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Gadchiroli Encounter: Meet The Man Behind The 'C-60 Force' Fighting Maoists In Maharashtra

The special C-60 Force was set up by K P Raghuvanshi in 1990 and has been singularly responsible for the reduction in the instances of attacks by Maoists in Gadchiroli.

Gadchiroli Encounter: Meet The Man Behind The 'C-60 Force' Fighting Maoists In Maharashtra
The C-6- Force | Image for representation | PTI
Gadchiroli Encounter: Meet The Man Behind The 'C-60 Force' Fighting Maoists In Maharashtra
outlookindia.com
2021-11-17T08:51:54+05:30

Last week when 26 Naxalites were gunned down in Gadchiroli in Maharashtra, the clincher was the untiring and dedicated efforts of the C-60 Force. This special team of 60 commandos set up on December 1, 1990 has been singularly responsible for the reduction in the instances of attacks by Maoists in Gadchiroli. In the past decade this team has been able to develop an enviable network of informers which has helped pre-empt strikes and reduce casualties.

One man’s vision was probably responsible for the establishment of this force, whose expertise matches the Naxalites every inch of the way. When K P Raghuvanshi, retired DGP of Maharashtra, was the Superintendent of Police (SP) in Gadchiroli, he was keen on finding a way to reduce attacks on security forces and innocent villagers. Often the police in those parts were left floundering for action when attacks took place. If the Maoists were ruthless, their attacks were many notches worse and they inflicted the deadliest physical injuries to security personnel.
“The people did not trust the police as they thought that they were not in a position to defend them,” said Raghuvanshi to Outlook. “Now the police have an upper hand and the Naxal activities are on the decline. The public confidence too has increased,” he said.

“Then the police numbers were less therefore the Maoists looked invincible. Killing 26 of them including one of their top leaders is no mean achievement,” said the retired officer. In the 30 years since the C-60 Force was set up, it has been a long and hard struggle to gain public trust. Initially, due to the trust deficit, the police were unable to establish a strong informer network. However, as the years rolled by, the actions of these special commandos raised public confidence and brought in the much-needed informers.

The idea of a special force was born when Raghuvanshi heard about the killing of two contractors of Tendu leaves. “I kept hearing that they were killed because they were police informers. I wondered as to how the public knew that they were public informers. So, I started visiting villages under my jurisdiction and requesting people to help us. They were very scared and sceptical,” said Raghuvanshi.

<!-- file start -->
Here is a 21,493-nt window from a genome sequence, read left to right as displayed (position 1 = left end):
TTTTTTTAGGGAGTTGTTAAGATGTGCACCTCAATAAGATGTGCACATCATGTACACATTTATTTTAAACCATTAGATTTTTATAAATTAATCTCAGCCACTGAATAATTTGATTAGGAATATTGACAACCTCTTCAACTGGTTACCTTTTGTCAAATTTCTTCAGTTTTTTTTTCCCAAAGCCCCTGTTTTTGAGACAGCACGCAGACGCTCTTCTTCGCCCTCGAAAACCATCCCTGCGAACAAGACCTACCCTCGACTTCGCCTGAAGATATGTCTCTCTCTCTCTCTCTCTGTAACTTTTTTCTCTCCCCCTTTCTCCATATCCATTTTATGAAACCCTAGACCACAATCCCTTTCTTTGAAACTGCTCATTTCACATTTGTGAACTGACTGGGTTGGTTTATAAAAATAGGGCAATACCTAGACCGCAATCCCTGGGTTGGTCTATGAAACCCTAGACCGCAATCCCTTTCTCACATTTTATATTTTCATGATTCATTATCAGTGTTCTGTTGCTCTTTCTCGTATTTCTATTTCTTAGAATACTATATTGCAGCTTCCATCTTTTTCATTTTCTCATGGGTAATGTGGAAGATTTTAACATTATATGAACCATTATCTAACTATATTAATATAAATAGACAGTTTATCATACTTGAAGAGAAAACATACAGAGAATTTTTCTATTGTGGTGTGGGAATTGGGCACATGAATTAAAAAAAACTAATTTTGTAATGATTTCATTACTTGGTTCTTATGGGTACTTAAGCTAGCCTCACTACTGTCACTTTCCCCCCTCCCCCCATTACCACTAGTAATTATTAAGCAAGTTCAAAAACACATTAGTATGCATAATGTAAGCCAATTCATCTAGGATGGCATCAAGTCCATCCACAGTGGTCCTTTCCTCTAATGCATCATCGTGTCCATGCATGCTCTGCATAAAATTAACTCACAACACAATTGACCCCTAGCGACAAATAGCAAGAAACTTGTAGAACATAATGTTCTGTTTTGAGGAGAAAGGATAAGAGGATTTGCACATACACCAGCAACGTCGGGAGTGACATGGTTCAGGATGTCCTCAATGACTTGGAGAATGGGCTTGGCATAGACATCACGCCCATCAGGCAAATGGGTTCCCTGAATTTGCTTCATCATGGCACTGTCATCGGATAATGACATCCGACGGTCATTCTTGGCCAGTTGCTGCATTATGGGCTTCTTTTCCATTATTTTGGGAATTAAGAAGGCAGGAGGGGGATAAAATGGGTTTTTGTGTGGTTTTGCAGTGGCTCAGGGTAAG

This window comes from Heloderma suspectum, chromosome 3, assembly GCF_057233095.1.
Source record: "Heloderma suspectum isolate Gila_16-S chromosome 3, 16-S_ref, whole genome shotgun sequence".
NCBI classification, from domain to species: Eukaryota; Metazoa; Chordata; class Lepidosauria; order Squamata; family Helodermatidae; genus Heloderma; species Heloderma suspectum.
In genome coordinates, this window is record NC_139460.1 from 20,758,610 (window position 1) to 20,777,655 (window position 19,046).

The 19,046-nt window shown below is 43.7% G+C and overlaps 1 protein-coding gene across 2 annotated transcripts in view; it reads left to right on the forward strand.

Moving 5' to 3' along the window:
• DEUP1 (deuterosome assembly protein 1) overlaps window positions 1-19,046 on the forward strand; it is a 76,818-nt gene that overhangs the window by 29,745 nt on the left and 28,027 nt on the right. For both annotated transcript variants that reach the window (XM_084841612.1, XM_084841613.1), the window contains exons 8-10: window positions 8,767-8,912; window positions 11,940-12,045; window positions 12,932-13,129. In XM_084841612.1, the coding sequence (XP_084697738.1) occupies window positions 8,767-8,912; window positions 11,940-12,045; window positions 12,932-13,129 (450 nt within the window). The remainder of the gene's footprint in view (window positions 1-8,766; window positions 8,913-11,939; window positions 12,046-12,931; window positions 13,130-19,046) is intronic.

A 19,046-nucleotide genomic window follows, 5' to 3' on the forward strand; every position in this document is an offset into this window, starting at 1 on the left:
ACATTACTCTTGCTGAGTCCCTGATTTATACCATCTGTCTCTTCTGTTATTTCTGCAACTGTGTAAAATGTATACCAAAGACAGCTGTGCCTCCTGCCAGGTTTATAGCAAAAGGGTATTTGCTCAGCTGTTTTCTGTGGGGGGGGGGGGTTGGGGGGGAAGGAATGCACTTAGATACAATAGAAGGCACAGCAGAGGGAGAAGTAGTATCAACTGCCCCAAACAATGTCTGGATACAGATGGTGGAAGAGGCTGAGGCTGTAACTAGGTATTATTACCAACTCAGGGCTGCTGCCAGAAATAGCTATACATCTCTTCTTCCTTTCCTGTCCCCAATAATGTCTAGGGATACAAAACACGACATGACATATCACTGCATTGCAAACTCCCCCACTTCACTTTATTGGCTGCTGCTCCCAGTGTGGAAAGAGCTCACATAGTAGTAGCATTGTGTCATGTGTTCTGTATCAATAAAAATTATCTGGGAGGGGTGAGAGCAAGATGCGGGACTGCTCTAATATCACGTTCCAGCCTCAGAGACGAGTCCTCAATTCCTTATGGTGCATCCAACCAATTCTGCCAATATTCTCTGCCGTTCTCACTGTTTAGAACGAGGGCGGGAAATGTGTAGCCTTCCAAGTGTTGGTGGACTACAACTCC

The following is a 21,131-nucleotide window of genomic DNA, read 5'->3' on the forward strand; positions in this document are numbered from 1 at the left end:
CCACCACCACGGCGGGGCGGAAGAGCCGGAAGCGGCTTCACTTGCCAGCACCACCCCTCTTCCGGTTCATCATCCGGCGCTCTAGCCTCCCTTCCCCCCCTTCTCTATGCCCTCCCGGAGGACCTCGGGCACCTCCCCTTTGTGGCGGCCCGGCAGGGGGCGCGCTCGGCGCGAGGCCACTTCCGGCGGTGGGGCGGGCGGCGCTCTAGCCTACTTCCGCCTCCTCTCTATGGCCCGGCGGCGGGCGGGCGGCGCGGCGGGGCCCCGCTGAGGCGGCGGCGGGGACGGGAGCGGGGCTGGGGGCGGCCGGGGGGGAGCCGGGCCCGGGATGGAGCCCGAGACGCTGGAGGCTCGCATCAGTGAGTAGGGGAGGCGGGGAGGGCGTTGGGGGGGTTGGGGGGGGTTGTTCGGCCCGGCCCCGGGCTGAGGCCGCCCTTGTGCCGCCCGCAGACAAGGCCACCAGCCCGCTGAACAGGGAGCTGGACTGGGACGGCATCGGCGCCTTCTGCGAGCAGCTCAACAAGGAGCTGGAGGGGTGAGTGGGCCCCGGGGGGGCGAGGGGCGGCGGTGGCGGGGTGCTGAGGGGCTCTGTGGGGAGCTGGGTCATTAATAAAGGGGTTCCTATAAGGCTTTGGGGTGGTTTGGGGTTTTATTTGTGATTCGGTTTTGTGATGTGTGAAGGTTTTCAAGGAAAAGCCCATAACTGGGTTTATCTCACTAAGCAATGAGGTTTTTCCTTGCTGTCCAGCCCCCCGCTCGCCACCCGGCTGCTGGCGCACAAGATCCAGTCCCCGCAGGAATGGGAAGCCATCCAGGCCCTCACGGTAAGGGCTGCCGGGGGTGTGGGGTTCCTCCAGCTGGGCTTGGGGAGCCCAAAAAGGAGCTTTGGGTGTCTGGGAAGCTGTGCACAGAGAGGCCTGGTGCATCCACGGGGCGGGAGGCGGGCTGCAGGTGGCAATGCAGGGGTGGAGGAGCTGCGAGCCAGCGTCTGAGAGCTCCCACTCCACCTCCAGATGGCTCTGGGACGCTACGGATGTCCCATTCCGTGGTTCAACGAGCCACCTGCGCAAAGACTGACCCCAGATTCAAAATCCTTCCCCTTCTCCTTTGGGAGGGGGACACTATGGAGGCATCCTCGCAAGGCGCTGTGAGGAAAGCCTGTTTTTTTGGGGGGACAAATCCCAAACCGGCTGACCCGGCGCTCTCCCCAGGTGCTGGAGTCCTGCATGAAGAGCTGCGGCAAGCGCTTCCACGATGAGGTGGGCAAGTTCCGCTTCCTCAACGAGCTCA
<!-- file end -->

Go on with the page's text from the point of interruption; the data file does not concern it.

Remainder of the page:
Gadchiroli has a sizeable population of Adivasi tribals. During his interactions, the Adivasi youth kept telling him to give them guns to fight the Naxalites. “So I thought why not train them and then arm them to fight the Naxalites, whose strength was drawn from the Adivasis. The Adivasis were sandwiched between the security forces and the Naxalites,” said Raghuvanshi.

The idea was converted into a proposal and sent to the government departments for consideration and implementation. The proposal was accepted and Raghuvanshi set into motion to form the C-60 Force. Word was spread to the villages that the police were recruiting Adivasi youths to fight the Naxalites. “In the beginning it was difficult to get candidates as they were threatened by the Naxalites. However, we soon started getting recruits.”

The first batch of this innovative concept saw 100 recruits being selected. All of them were provided training in various types of guerrilla warfare from reputed training institutes across the country including Greyhounds in Hyderabad and Hazaribag in Bihar etc. Their strength is their agility, therefore they adapted and have been adapting quite easily to the hardened training, said Raghuvanshi.

While the strength of the Force was kept at 60 men for combat at all times, 30 men were kept for administrative functions. It was presumed that at point of time, at least 10 personnel would be on leave. As activities and attacks by the Maoists increased, a second C-60 Force was set up in South Gadchiroli in 1994.

“Gadchiroli is not an easy terrain. These commandos go to the remotest places as they know the area like the back of their hand,” said Raghuvanshi. “This Force matches the Naxalites in every way be it language, understanding the topography, will power and in physical strength. So they found easy acceptability in the villages. Now the Naxalites are looking to increase their numbers but are unable to find new recruits. So they are looking across the borders to recruit,” said the retired officer.

According to Raghuvanshi, the C-60 Force did not work in isolation, they developed a great connect with the villagers living in inaccessible areas in the district. They started meeting the families and relatives of Naxalites and counselled them to call back their people who have become Naxalites. “This has led to mass surrenders by the Naxalites and they are now beneficiaries of various government schemes. If Maoists operations have reduced it is due to the security forces,” said Raghuvanshi.

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